In fact, he was booed at San Diego Jack Murphy Stadium. And he was booed again on June 27 and June 29.
Actually, the fans weren't booing Hoffman -- although he struggled in his first three home outings as a Padre -- as much as they were the events that brought him to San Diego.
The day before his Padres debut, Hoffman had been acquired from the Florida Marlins along with pitchers Andres Berumen and Jose Martinez for Gary Sheffield and Rich Rodriguez.
This was the pinnacle of the Padres' infamous "fire sale."
Sheffield had won the National League batting championship in 1992 with a .330 mark and nearly claimed the Triple Crown. In 214 games with the Padres, Sheffield hit 43 homers with 136 RBIs. He was hitting .295 in 1993 when he was traded to the Marlins.
One San Diego writer said the return for Sheffield was beans … "and not magical ones."
Ouch. This was the environment that Trevor and Tracy Hoffman entered. The fans were not happy.
And Hoffman met the challenge by "stinking." That is his word.
"It wasn't pretty for the whole homestand," Hoffman said recently. "It looked like I never pitched before. The fans were very unhappy -- not so much about me, but not being happy about the trade. And I didn't do anything early to make it better."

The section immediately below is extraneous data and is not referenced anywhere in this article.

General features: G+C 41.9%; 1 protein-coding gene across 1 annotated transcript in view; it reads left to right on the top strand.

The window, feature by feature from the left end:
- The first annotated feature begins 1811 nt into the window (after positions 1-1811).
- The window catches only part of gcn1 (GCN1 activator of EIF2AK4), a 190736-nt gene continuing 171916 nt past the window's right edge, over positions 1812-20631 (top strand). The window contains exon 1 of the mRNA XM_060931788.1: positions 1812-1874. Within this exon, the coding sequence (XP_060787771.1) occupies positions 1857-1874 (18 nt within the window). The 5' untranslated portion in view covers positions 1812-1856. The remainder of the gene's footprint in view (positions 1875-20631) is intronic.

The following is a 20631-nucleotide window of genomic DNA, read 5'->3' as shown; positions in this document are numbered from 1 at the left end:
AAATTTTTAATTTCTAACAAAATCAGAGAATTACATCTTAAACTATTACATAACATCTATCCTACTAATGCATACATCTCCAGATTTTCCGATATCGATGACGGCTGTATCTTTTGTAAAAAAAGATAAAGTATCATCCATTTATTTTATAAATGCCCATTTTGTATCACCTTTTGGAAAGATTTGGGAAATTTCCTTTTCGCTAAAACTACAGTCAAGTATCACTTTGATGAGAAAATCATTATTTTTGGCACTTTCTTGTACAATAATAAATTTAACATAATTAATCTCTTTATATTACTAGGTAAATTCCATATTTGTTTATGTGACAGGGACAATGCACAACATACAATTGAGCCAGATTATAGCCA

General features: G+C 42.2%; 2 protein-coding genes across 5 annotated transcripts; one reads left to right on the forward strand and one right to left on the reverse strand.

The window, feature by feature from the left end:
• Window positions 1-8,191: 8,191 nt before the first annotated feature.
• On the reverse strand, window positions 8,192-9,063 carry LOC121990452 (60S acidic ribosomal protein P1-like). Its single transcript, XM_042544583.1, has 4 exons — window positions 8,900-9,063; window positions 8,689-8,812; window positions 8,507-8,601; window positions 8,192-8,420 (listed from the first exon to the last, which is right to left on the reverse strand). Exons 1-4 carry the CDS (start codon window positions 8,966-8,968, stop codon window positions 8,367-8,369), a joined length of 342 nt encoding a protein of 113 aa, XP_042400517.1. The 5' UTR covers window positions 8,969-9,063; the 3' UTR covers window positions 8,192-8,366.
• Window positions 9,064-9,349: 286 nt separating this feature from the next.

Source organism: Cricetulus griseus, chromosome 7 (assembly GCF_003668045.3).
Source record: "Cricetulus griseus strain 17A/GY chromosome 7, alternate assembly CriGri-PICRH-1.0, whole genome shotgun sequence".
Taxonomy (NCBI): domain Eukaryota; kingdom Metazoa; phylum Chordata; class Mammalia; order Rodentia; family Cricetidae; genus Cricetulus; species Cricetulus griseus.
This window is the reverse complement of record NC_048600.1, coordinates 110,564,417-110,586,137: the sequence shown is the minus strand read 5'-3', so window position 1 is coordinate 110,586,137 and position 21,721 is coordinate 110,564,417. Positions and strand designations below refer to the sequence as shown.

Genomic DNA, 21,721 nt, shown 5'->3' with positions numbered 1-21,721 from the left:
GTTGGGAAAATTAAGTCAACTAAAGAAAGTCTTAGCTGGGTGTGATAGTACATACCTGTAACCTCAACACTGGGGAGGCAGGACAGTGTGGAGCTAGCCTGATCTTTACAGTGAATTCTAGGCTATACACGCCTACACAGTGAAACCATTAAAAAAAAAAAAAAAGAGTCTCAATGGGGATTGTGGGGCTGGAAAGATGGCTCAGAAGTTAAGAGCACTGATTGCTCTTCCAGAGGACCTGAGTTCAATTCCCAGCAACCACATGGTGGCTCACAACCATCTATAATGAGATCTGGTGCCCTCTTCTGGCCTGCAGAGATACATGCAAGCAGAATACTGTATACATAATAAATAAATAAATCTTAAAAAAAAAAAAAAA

Hoffman's first outing as a Padre was at home against the Reds. He gave up three runs (two earned) on four hits and a walk with a strikeout in an inning. Boo!
Second outing two days later: two innings, three hits, one run allowed. Boo!
Third outing at home another two days later: four runs (three earned) on four hits without retiring a hitter. Boo!
"I thought, 'What have we gotten ourselves into?'" Tracy Hoffman said years later, days before her husband became the Major Leagues' all-time leader in saves. "Those first weeks were terrible."
"It was tough," Trevor Hoffman said recently. "Everybody wants to be liked and accepted." It didn't get better when the Padres went on the road.
After his first nine games as a Padre, Hoffman had a 9.00 ERA. He had allowed 13 runs (11 earned) on 19 hits and eight walks with 13 strikeouts in 11 innings.
But Hoffman soon experienced a mental watershed.
"First, I had to move past my start in San Diego," he recently said. "Once I got grounded, I felt better and just started concentrating hard on pitching. Those early days in San Diego taught me to not worry about what is being said. The way I played would be my loudest voice."
Things quickly began to improve.
Over his last 30 appearances of the 1993 season, Hoffman had a 3.12 ERA, giving up 13 runs (11 earned) on 37 hits and 12 walks with 40 strikeouts in 43 1/3 innings.
By the start of the 1994 season, Hoffman was the Padres' closer. The rest is Hall of Fame-worthy history.